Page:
CDV War Front: Turning Point
Alternative history RTS
- Alternative history adds character to the game
- Slows down sometimes, ultimately forgettable
War Front: Turning Point has added itself to an already bloated genre, but has developed its own little niche by following the lead of the Red Alert series — packaging alternative-history with some quirky units. The result is a game that has enough personality to stand above the crowd, at least until its audience tires of its regurgitated gameplay mechanics.
Price$ 89.95 (AUD)
The World War II era has been the focus of so many RTS games that it feels as though every conceivable facet of the war has already been covered. Digital Reality, the Hungarian developer responsible for the Imperium Galactica series, begs to differ.
For those who just cannot get enough of the Second World War, War Front: Turning Point offers enough spin on the traditional model to offer a satisfying — if ultimately forgettable — experience.
Turning 360 Degrees
The most notable feature War Front brings to the genre is its take on alternative-history. In this timeline Nazi Germany has successfully conducted Operation Sealion, temporarily taking over England until American intervention upsets this at the start of the game. Thereafter things become considerably more hectic — Hitler is assassinated, a military coup in Germany ousts the remaining Nazis, and yes, Stalin attempts to invade Western Europe. Doubtless many players will get a sense of deja vu, as the plot roughly matches that of the original Red Alert. Despite the overall similarities, War Front manages to carve out its niche by way of some above average cut scenes.
The meat of the game lies in its two 15-mission, single-player campaigns, with players taking control of either the Western Allies or the Germans. The campaigns consist of base building, the amassing of a few dozen tanks and then the inevitable rampage across the map. Toss in the odd commando mission later in the game, and you get the prototypical campaign structure that has been around for the last decade or so.
Anyone who has put time into Command & Conquer will immediately be at home in War Front as you build resource collectors and construct a base with the usual suspects — tank factories, barracks, airfields, power plants etc. The only real difference between each side is seen in the units each side employs. The Germans have more exotic items (battle-zeppelins and prototype mechas), the Allies are more balanced with some of the best heavy bomber support in the game. The Soviets (who strangely lack their own playable campaign) have possibly the best tank in the game, a five-turreted beast that can destroy dozens of enemy tanks if properly supported.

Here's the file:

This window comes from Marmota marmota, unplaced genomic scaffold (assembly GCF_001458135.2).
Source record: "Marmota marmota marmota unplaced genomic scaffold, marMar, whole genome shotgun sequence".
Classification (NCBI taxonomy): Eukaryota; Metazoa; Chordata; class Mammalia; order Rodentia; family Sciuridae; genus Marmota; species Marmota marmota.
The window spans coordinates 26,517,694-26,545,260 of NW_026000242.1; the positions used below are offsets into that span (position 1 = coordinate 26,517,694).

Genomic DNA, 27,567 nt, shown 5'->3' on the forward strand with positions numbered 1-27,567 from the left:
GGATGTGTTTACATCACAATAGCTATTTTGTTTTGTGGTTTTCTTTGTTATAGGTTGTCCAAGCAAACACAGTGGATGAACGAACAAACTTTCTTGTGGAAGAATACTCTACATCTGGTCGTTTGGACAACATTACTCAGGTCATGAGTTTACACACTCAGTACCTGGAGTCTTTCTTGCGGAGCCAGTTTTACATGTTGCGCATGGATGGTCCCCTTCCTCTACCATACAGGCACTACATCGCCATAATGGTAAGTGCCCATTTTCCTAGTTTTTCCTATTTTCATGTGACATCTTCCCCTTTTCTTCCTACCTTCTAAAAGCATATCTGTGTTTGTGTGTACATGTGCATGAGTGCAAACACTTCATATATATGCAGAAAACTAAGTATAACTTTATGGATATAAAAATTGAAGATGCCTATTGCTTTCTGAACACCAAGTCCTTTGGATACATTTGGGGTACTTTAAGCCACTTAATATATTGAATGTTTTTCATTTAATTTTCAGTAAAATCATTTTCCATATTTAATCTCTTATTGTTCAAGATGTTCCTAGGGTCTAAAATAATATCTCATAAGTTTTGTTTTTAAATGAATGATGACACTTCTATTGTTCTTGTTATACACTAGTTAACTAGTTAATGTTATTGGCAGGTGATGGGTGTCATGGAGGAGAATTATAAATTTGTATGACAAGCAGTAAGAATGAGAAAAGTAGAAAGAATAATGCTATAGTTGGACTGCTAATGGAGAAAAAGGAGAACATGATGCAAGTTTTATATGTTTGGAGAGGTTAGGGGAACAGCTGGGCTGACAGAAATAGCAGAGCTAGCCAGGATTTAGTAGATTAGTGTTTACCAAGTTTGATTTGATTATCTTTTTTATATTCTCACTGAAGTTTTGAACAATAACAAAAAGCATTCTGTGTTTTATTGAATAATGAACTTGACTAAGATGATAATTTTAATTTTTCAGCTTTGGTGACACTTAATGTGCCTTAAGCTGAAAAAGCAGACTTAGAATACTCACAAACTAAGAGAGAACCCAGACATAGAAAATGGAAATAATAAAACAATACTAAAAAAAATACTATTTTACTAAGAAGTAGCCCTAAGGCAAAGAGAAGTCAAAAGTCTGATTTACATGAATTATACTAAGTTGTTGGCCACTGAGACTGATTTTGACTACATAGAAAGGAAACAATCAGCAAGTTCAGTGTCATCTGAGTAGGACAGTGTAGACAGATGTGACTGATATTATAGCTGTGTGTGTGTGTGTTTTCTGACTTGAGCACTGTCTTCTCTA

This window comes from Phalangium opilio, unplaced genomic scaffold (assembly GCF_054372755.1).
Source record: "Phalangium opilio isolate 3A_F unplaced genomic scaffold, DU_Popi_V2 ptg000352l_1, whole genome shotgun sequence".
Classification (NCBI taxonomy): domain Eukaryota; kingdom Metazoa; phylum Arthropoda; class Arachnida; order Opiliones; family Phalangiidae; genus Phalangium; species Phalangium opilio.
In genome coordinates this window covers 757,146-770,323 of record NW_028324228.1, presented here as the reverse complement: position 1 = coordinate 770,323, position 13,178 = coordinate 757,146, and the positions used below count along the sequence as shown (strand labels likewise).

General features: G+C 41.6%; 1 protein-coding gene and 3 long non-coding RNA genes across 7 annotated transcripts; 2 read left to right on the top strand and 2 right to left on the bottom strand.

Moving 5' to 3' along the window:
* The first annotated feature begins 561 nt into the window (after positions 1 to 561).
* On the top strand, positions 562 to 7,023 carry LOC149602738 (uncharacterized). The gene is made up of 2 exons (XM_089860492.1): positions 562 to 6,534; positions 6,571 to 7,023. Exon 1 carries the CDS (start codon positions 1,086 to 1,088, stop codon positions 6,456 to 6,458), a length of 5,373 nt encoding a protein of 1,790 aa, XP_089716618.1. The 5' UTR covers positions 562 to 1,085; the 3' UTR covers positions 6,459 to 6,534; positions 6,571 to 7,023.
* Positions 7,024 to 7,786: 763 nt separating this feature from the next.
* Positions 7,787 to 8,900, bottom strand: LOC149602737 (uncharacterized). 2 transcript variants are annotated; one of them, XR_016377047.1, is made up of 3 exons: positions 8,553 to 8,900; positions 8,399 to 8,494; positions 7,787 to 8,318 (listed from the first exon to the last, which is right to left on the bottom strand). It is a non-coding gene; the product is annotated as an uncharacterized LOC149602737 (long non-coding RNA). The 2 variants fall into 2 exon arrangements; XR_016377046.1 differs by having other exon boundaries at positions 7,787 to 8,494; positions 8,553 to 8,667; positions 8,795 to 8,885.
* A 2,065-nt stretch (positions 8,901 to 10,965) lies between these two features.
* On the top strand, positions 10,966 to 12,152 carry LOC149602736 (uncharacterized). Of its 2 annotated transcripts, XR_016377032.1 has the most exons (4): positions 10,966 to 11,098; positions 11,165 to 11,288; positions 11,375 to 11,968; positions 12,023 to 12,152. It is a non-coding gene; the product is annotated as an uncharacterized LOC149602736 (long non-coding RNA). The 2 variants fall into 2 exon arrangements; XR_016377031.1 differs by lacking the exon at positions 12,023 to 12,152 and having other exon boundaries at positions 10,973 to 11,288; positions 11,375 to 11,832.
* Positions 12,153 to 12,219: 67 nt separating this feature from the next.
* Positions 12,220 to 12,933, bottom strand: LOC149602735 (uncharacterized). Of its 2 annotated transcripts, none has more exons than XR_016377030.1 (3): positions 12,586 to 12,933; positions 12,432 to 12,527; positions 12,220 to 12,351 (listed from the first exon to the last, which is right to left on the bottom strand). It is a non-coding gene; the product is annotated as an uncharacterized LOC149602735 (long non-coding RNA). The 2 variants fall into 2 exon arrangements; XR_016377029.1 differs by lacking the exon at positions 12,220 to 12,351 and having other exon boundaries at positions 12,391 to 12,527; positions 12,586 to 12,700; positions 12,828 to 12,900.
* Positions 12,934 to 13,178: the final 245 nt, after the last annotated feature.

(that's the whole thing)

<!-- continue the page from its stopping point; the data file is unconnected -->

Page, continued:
Similarities between the three sides still exist, but the inventive and quasi-historical units largely mask this. Alas, after one gets over the initial treat of deploying German mechs or Russian ice tanks, the game boils down to back and forth tank rushes.
When these three sides meet in battle everything is appropriately destructive. The game offers a graphical bonanza with battles unfolding over the rolling plains and forests of Western Europe, the frozen steppes of Russia, and several urban areas such as Berlin and London. It can become chaotic during the heat of battle with tanks exploding, airplanes weaving, and the ever present Soviet ice tanks; even on a high-powered computer, there will be the occasional slow down.
Join the Good Gear Guide newsletter!
Most Popular Reviews
- 1 2016 Ford Mustang EcoBoost review
- 2 Synology DS216+ Review
- 3 Review: TCL C1 series 4K TV
- 4 Sony 75-inch UHD TV (X9400C) review: Sony and Android are a winning duo
- 5 LG 55EG960T OLED UHD TV
Best Deals on Good Gear Guide
Latest News Articles
- 8 insider tips to help you become a Pokémon master
- Awesome: Hitman's next elusive assassination target is Gary "Wildcard" Busey
- Microsoft's slimmed-down Xbox One S launches August 2
- Star Wars: Trials on Tatooine brings free VR lightsaber battles to Steam today
- Watch as crowds gather to catch a rare Pokémon in Central Park
GGG Evaluation Team
First impression on unpacking the Q702 test unit was the solid feel and clean, minimalist styling.
For work use, Microsoft Word and Excel programs pre-installed on the device are adequate for preparing short documents.
The Fujitsu LifeBook UH574 allowed for great mobility without being obnoxiously heavy or clunky. Its twelve hours of battery life did not disappoint.
The screen was particularly good. It is bright and visible from most angles, however heat is an issue, particularly around the Windows button on the front, and on the back where the battery housing is located.
My first impression after unboxing the Q702 is that it is a nice looking unit. Styling is somewhat minimalist but very effective. The tablet part, once detached, has a nice weight, and no buttons or switches are located in awkward or intrusive positions.
- FTSocial Media AssistantQLD
- CCBusiness Analyst - Microsoft Active DirectoryNSW
- CCDesktop Engineer (SCCM/SOE)WA
- CCIP & Fixed LeadVIC
- CCUser Access Review (UAR) DeveloperVIC
- CC.Net Developer Application DesignerACT
- CCUI/UX DesignerNSW
- CCFrontend DevelopersQLD
- CCBPM Solution ArchitectVIC
- CCHCMS Program ManagerNSW
- FTSystems Administrator, Linux, Networking, AWSNSW
- CCSenior Test AnalystWA
- CCInformation Management Project Manager (SAP BI)NSW
- CCBusiness Analyst (ERP)NSW
- CCContract Programmer (JAVA/J2EE/SQL) 160729/P/698Asia
- CCSenior Business Process Analyst, FinanceNSW
- CCCrystal reports expertACT
- CCAgile Scrum MasterACT
- FTSenior Oracle Functional Analyst (Finance)VIC
- FT1st Level IT Support - Microsoft EnvironmentNSW
- CCSenior Business Analyst with Product Management experienceVIC
- CCVendor ManagerVIC
- CCSenior Business Process AnalystNSW
- CCEnvironment ManagerVIC
- FTMobile DeveloperWA